Looking Ahead…

….to what could move and shake the top court in 2024. Plus, a round-up of our year-end coverage

This year is a red-letter year for Indian democracy—a General Election is due this summer. The Supreme Court, as ever, is expected to be in the thick of the action, with a big decision on electoral funding due. In the run-up to polling day, it may also potentially be called upon to deal with last-minute complaints about the flouting of Election Commission rules.

It has been a more or less sedate start to 2024 for the Court. Today, it resumed work after the two-week winter vacation by hearing miscellaneous applications. That’s what it will do all week. The substantial hearings will start next week. 

This month, the Court is also scheduled to hear four Constitution Bench cases for directions. Why does this matter? All these cases are seven-judge bench cases, which have been largely missing from the Court’s roster for some time. Except for two cases in 2023, the last seven-judge bench sat in 2019.  

The Court is also expected to deal with challenges against laws passed in the Lok Sabha’s winter session, which concluded on 21 December 2023. These include a Public Interest Litigation filed against the new criminal laws and one asking for the Chief Justice of India to be included in the committee to appoint members of the Election Commission.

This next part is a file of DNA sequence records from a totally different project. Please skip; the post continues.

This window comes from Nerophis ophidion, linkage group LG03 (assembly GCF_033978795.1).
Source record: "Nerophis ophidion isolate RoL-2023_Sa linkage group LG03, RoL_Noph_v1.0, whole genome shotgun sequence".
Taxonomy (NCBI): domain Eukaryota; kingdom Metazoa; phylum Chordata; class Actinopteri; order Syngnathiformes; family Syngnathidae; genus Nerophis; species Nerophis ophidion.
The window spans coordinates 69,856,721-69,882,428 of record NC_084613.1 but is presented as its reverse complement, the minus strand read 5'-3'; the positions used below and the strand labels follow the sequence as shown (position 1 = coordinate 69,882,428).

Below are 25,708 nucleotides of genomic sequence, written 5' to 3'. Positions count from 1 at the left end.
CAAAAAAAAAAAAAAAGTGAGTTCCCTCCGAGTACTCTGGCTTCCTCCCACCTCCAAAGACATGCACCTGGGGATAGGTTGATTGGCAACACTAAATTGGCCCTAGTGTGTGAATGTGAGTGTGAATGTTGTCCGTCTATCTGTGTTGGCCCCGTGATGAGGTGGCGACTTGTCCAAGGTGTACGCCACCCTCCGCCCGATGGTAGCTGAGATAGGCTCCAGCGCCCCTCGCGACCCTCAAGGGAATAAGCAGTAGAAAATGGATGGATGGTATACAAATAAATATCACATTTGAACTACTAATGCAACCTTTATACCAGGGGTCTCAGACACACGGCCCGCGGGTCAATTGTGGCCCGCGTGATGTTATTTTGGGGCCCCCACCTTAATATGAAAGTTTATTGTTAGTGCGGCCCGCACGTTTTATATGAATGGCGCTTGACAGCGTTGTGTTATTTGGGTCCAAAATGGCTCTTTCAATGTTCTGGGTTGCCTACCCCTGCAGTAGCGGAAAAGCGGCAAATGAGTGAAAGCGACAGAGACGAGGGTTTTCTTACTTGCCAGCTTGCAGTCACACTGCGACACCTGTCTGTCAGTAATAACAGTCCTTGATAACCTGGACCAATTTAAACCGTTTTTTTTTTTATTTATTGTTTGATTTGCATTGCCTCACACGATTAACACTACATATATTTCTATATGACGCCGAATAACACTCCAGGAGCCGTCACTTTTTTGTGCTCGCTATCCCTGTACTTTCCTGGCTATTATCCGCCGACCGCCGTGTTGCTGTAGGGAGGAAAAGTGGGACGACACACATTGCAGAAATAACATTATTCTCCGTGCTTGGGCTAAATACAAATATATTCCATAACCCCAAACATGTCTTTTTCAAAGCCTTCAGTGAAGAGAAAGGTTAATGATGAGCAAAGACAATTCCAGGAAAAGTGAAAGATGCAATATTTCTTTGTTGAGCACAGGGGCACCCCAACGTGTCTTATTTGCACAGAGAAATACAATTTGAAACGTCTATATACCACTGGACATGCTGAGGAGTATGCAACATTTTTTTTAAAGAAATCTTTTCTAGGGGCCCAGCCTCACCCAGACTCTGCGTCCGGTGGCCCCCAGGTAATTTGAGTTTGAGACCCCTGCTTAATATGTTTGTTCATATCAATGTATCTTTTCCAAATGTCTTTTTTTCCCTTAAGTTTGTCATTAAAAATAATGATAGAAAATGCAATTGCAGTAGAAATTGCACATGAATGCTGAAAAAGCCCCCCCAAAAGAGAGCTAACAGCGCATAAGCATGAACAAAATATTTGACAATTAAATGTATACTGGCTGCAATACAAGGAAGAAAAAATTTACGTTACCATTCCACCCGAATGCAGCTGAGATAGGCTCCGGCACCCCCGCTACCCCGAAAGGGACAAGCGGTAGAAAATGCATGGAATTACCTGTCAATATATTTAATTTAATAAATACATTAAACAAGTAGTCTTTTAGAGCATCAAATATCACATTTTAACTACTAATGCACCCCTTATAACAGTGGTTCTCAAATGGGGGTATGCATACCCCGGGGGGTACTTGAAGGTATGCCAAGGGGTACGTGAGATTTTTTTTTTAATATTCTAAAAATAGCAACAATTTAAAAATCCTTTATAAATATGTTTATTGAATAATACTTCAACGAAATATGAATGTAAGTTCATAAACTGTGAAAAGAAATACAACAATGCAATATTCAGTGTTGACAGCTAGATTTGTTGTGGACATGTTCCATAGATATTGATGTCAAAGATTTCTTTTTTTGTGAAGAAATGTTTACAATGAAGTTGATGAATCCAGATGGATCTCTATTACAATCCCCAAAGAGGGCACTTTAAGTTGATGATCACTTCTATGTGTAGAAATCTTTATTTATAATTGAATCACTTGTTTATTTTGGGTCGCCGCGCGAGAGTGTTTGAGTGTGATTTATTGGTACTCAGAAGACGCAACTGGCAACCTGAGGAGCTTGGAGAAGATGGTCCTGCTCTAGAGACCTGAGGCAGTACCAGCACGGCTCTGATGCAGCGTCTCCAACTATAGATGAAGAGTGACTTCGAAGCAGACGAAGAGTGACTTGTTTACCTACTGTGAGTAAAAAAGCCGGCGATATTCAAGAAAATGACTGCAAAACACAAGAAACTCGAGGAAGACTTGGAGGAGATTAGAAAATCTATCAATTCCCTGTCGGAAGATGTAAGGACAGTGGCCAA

CJI D.Y. Chandrachud is expected to retire in November, after a tenure that has already given us many talking points. Three other judges will retire before him—Justices Aniruddha Bose, A.S. Bopanna and Hima Kohli. With Justice Kohli’s retirement, the number of women judges will fall to two. But, as all three judges will retire before the CJI, the Collegium led by him will have an opportunity to appoint a woman—the first under his tenure. 

The Collegium itself will see some changes. Justice Bose took Justice Kaul’s place after his retirement on 25 December 2023. In April, Justice Bopanna will replace Justice Bose. Justice Hrishikesh Roy and Justice A.S. Oka will become part of the Collegium in May and November respectively. 

Apart from the electoral funding case, other significant judgements expected this year include the ones in the MLA bribery immunity matter and the Bilkis Bano remission of convicts case.

Meanwhile, have you caught up with our year-ender content yet? We’ve put together meaty summaries of the top 10 judgements and the most important hearings of the year. We’ve also assessed pendency figures as a marker of the Court’s health. You will also find 2023 round-ups, based on themes like gender discrimination and personal liberty, the right to life, marriage and arbitration

In 2024, we at Supreme Court Observer hope to bring you more reported and feature stories along with the usual hearing reports. Our goal remains the same: to help our readers make sense of the institution—its priorities, its policies, its pain points.